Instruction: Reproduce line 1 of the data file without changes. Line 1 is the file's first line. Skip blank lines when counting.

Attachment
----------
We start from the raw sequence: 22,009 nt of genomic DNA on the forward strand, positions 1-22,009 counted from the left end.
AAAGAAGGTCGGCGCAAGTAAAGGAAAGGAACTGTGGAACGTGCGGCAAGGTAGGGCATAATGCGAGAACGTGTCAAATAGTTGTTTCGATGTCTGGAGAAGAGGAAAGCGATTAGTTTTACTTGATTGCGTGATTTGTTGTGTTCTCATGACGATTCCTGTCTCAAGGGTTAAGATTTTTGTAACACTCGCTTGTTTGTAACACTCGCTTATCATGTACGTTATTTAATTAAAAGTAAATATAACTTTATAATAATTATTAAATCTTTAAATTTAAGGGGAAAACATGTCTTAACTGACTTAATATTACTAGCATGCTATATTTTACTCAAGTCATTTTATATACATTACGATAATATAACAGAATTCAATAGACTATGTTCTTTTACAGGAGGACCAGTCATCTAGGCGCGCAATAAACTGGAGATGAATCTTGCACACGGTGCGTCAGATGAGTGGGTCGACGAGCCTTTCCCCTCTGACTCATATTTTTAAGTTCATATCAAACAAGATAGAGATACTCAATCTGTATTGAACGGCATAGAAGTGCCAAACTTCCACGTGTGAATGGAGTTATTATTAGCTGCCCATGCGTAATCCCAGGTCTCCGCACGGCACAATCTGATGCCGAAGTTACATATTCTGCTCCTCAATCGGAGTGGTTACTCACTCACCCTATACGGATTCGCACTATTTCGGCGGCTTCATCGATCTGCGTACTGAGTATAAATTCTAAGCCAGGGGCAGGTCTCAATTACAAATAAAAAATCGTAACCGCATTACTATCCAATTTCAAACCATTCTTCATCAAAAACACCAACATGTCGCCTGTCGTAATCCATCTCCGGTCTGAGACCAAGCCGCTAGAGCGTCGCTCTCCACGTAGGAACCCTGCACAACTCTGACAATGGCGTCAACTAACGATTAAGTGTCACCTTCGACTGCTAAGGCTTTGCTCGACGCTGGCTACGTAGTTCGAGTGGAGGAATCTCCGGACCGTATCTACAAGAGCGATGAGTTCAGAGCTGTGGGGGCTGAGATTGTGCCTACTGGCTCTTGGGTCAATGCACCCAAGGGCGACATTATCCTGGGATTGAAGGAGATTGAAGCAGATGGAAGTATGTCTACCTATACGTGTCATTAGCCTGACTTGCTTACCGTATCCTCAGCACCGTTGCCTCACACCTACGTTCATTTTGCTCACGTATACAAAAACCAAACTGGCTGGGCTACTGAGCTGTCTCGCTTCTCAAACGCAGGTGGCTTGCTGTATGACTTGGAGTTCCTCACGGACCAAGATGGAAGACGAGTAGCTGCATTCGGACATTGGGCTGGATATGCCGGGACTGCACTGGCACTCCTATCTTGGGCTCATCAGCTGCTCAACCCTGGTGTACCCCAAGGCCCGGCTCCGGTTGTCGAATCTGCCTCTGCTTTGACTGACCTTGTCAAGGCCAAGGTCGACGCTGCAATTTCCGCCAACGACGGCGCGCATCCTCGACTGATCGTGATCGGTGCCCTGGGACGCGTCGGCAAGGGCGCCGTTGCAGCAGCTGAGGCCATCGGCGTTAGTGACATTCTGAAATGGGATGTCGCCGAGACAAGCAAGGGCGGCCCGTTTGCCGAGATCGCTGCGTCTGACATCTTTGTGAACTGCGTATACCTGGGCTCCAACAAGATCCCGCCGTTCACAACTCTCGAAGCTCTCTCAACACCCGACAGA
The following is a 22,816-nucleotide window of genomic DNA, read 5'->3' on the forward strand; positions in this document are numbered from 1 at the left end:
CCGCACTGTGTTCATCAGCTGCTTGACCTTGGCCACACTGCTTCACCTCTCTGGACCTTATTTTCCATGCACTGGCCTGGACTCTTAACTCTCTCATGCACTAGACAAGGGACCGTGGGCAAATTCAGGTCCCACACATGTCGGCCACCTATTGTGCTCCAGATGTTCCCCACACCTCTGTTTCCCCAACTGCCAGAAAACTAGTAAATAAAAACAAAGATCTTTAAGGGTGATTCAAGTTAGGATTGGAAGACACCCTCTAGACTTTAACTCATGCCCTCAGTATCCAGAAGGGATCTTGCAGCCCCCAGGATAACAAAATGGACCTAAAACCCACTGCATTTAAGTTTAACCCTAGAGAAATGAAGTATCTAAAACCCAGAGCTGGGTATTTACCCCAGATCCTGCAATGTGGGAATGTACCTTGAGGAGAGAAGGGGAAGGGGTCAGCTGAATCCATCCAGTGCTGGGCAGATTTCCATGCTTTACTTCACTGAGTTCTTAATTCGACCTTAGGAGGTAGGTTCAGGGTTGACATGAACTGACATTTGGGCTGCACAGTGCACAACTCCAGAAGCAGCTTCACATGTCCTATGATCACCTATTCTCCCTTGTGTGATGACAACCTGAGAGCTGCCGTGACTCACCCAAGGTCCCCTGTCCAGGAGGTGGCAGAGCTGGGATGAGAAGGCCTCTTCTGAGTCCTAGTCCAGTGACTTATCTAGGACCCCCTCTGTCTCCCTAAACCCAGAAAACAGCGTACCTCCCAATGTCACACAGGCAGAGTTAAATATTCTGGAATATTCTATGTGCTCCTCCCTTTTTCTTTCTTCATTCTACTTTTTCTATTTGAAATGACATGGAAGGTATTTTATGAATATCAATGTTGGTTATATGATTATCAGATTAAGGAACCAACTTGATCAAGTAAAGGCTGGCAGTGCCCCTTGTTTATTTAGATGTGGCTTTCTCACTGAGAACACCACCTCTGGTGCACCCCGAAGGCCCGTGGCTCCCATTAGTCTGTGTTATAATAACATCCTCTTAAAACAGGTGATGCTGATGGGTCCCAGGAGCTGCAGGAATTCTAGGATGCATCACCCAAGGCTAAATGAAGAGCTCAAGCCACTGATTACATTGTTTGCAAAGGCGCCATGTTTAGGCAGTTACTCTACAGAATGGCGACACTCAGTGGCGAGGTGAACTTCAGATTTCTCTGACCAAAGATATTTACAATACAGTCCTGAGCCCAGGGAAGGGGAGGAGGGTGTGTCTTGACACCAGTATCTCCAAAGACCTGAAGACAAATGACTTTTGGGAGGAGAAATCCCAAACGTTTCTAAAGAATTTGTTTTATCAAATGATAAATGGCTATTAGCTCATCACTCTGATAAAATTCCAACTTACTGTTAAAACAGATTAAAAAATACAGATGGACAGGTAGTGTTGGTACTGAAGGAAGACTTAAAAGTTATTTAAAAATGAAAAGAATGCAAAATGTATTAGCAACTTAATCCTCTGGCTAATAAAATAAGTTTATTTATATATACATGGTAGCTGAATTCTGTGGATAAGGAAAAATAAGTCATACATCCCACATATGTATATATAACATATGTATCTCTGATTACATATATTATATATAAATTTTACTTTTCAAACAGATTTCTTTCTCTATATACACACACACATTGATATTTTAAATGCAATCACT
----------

We start from the raw sequence: 22,009 nt of genomic DNA on the forward strand, positions 1-22,009 counted from the left end.